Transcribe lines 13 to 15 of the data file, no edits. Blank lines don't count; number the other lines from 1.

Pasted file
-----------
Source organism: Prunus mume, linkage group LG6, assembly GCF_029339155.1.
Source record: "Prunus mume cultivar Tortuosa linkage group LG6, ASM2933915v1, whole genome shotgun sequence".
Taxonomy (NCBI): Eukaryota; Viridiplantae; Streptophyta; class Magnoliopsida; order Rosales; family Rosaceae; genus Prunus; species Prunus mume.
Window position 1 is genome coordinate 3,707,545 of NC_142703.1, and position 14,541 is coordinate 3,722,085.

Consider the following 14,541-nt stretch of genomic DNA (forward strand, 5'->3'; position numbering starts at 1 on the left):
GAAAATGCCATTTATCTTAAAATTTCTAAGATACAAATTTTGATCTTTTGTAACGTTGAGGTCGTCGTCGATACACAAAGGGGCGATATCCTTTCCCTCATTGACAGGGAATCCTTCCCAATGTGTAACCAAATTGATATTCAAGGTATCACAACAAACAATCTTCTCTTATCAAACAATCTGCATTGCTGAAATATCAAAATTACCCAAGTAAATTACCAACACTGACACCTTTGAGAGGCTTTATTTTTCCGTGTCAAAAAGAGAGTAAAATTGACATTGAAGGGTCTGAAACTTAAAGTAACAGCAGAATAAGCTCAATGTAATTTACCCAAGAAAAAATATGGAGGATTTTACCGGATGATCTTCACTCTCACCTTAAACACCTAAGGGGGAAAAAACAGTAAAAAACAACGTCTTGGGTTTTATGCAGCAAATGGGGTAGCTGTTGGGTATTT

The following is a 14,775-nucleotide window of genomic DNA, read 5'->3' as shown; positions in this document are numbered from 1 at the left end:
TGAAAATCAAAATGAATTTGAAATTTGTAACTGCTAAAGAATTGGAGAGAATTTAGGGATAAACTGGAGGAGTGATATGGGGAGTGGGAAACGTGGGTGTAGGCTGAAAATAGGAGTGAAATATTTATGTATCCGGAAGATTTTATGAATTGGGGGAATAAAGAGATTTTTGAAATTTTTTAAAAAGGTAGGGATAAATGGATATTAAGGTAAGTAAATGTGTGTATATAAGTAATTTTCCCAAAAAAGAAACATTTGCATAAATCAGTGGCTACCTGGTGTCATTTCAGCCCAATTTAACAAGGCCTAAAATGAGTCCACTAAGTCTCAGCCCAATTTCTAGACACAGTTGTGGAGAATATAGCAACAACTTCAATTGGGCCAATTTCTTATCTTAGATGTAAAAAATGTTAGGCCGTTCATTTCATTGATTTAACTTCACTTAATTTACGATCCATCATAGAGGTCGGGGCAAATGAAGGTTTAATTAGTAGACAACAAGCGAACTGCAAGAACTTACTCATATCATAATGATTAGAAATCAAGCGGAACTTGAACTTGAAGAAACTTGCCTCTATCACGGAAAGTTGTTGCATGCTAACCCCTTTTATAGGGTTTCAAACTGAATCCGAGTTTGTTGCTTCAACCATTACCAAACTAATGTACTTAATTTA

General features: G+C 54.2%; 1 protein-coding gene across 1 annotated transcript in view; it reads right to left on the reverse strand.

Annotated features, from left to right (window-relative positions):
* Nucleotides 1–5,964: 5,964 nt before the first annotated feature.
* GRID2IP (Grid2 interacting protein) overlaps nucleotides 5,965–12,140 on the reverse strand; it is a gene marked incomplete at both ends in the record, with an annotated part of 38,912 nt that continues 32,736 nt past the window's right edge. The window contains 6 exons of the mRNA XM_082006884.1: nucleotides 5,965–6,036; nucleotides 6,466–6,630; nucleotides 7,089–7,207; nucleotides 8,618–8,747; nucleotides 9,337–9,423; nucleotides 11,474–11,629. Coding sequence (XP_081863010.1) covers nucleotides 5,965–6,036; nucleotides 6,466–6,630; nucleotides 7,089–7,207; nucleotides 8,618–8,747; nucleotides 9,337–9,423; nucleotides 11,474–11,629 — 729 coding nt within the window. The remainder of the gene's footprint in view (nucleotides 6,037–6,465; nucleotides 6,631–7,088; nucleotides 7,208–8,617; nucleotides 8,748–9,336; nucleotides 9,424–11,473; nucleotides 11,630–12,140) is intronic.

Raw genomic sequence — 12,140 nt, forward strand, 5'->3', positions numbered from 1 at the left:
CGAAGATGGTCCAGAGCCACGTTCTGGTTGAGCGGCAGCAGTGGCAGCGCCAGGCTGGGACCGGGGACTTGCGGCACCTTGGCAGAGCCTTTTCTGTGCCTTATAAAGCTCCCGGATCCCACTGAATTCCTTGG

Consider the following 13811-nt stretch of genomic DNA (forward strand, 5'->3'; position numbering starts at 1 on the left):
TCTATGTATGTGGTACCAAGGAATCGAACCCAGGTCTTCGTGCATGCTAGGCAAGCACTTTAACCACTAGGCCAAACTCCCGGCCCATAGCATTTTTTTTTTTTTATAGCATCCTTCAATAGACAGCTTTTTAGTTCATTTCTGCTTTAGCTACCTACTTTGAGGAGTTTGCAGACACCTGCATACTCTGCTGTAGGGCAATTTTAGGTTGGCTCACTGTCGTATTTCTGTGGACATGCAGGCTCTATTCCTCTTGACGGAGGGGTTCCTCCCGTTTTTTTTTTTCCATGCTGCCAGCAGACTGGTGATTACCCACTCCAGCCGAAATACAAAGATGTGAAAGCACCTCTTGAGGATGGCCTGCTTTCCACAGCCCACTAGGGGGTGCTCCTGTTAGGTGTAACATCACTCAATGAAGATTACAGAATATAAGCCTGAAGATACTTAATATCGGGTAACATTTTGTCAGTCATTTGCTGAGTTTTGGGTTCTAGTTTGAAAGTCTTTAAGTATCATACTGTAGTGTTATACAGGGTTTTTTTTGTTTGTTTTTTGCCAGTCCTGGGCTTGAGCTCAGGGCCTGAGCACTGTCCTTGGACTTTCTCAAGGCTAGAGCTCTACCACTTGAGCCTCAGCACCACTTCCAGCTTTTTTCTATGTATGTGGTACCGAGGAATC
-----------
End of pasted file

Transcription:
Raw genomic sequence — 12,140 nt, forward strand, 5'->3', positions numbered from 1 at the left:
CGAAGATGGTCCAGAGCCACGTTCTGGTTGAGCGGCAGCAGTGGCAGCGCCAGGCTGGGACCGGGGACTTGCGGCACCTTGGCAGAGCCTTTTCTGTGCCTTATAAAGCTCCCGGATCCCACTGAATTCCTTGG

Consider the following 13811-nt stretch of genomic DNA (forward strand, 5'->3'; position numbering starts at 1 on the left):